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Madness—The Complexity of Morals in the Light of Myth and Cult
1. Double Madness and the Problem of Causality
1.1 Cambyses and Cleomenes:
Among other things, the sacrilegious acts of the mad king consist in the desecration of Egyptian sanctuaries (3.16; 25.3; 37). The utmost profanation is his slaughter of the Apis-bull (3.27–29), whose deity he explicitly denies while stabbing the animal in the thigh:
The bull dies, his priests are whipped, the cult forbidden—Cambyses becomes guilty of active theomachy, of the killing of a god.
Herodotus lists three possible reasons as the cause of this madness, all having to do with the desecration of sanctuaries: the bribing of the Delphic Pythia to declare his rival king Demaratus illegitimate (believed in all of Greece corresponding with the Panhellenism of the sanctuary), the destruction of the sacred area in Eleusis, or the burning of the sanctuary in Argos (both credited to local sources). Having already related the story of the Delphic bribe in 6.66.2–3, Herodotus goes on to describe the Argive sacrilege. The passage closes with the repetition of the assumption of the Argives that this must have been the cause of the king’s madness (6.84), and a fourth explanation is mentioned: Cleomenes had gotten used to drinking undiluted wine like the Scythians and therefore had gone mad. Finally, Herodotus ends the discussion with his own verdict: ‘but to my thinking it was for what he did to Demaratus that he was punished thus’, 6.84.3, taking a clear stand on the subject of divine retribution.
Nevertheless, Herodotus does believe in divine retribution in this case as well, as regards the wounding. And that is not all. If we examine more closely the passage in which the Egyptians identify the killing of Apis as the cause of the madness, we encounter the following phrase:
This might just mean that the Egyptians have got it wrong. However, a strikingly similar phrase in the case of Cleomenes renders this interpretation questionable (keeping in mind that Herodotus has clearly identified the bribe of the Pythia as the cause of madness, as we have seen):
These similar, ambiguous statements regarding the point, where the madness has started, are confusing, especially in the case of Cleomenes, where Herodotus seems to actually contradict himself. What does this vagueness mean? Is the madness divine punishment or is it not?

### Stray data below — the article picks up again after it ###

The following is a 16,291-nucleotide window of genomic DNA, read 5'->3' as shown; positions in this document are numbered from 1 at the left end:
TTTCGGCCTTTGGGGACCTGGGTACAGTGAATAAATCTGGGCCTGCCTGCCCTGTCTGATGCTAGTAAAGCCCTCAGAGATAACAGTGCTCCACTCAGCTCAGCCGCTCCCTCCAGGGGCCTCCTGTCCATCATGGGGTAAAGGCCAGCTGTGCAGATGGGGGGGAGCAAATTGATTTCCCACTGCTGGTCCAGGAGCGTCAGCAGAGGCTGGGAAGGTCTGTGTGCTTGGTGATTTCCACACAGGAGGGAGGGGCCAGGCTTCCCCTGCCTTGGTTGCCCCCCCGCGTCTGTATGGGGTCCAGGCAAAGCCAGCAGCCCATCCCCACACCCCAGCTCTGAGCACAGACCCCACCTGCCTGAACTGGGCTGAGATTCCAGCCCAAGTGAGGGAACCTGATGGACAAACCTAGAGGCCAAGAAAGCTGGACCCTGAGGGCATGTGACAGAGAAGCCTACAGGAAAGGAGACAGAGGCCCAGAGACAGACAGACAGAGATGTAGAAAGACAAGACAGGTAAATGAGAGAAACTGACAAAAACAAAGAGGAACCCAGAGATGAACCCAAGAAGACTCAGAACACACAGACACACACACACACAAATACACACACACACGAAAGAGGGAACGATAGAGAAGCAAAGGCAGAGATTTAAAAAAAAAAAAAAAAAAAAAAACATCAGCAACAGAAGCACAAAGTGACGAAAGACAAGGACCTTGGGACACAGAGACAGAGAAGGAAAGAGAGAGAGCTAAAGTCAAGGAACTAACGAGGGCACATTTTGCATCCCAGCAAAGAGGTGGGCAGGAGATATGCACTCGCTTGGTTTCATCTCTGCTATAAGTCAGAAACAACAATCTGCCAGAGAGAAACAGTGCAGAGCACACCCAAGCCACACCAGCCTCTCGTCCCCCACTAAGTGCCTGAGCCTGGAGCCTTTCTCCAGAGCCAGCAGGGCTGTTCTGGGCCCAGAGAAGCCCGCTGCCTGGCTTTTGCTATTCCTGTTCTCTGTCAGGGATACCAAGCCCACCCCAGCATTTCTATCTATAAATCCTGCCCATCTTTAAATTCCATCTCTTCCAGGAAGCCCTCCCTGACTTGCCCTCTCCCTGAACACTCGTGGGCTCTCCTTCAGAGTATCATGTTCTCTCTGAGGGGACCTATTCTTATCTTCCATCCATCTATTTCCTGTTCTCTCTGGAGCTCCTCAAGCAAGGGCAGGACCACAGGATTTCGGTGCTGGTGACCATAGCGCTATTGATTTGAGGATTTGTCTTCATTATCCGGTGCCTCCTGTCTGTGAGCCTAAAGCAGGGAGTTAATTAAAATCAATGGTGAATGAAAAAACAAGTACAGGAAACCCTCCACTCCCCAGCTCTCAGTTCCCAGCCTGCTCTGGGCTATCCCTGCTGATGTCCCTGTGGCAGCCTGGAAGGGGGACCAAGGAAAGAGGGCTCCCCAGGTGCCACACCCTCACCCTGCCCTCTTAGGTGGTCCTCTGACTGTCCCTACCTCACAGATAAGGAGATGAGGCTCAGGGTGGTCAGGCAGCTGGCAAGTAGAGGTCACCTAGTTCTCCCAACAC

1.2 The Tradition of Madness:
κεἰ μὴ πέποιθα, τοὖργόν ἐστ’ ἐργαστέον·
Yet even if I do not trust them, the deed must still be done.
It seems here that Orestes would even have killed his mother without having been ordered to—he is a transgressor by himself, additionally driven by the god, finally punished with madness. But let’s take into consideration Ruth Padel’s statement that Orestes goes mad because he lives in a universe “in which one divinity opposes another” (1992:48). This does not only mean Apollo on one side and the Erinyes on the other, but also the Erinyes of the father and those of the mother, as Orestes says (Cho. 283–290): Apollo threatened him with mania if he did not kill his mother: the “Furies that are destined to be brought to pass from paternal blood” (283–284) will make him mad.
- Aggression of the transgressor against the followers of a cult
- Summoning of the god by the transgressor
- (Attempted) physical abuse of the god by the transgressor
- Denial of the divinity by the transgressor
- Madness of the transgressor
- Epiphany of the god as a bull
Whoever will desecrate a sanctuary has to be completely mad beforehand.
The difficult passage is generally interpreted as the account of pathological madness being healed by cultic mania. 
1.3 The Traditionality of Mania in Herodotus: A Mythical Narrative
It is striking that the mythical model of Neoptolemos—who has murdered and then been murdered in the sanctuary—becomes a very general symbol of the (not necessarily sacrilegious) deed that turns against the evil-doer (in the sense of “harm set, harm get”). In Greek thought, there seems to be an associative link between the pattern of reversal in general and the desecration of sanctuaries in particular.
καταφέρω ποδὸς ἀκμάν,
σφαλερὰ ⟨καὶ⟩ τανυδρόμοις
κῶλα, δύσφορον ἄταν.
πίπτων δ’ οὐκ οἶδεν τόδ’ ὑπ’ ἄφρονι λύμᾳ·
I bring down my foot’s heavy-falling force.
My limbs make even fast runners fall:
a terrible disaster.
And as he falls, he knows nothing, in mad folly.
The jump does not just cause madness in others, nor does the fall necessarily cause madness in oneself—jumping and falling are interchangeable; the foot is ‘heavy-falling’ in an active ‘leap’. Likewise, Cambyses and Miltiades can be seen as actively jumping into a passively suffered misfortune, and therefore as a metaphor for the structure of mania-reversal in general: active aggression becomes passively suffered autoaggression, jumping turns into falling.
1.4 Madness and Initiation? Cleomenes, Cambyses and Anacharsis and Scyles
2. Dionysus and the Tyrant
2.1 Arion (1.23–24):
- The protagonist is threatened by sailors.
- An animal is attracted by music.
- A dolphin appears.
- The threat (1) motivates the protagonist to ride through the sea on an animal.
- The protagonist is imprisoned as a fraud.
- The protagonist is freed and rehabilitated.
- There is a monument to commemorate the story.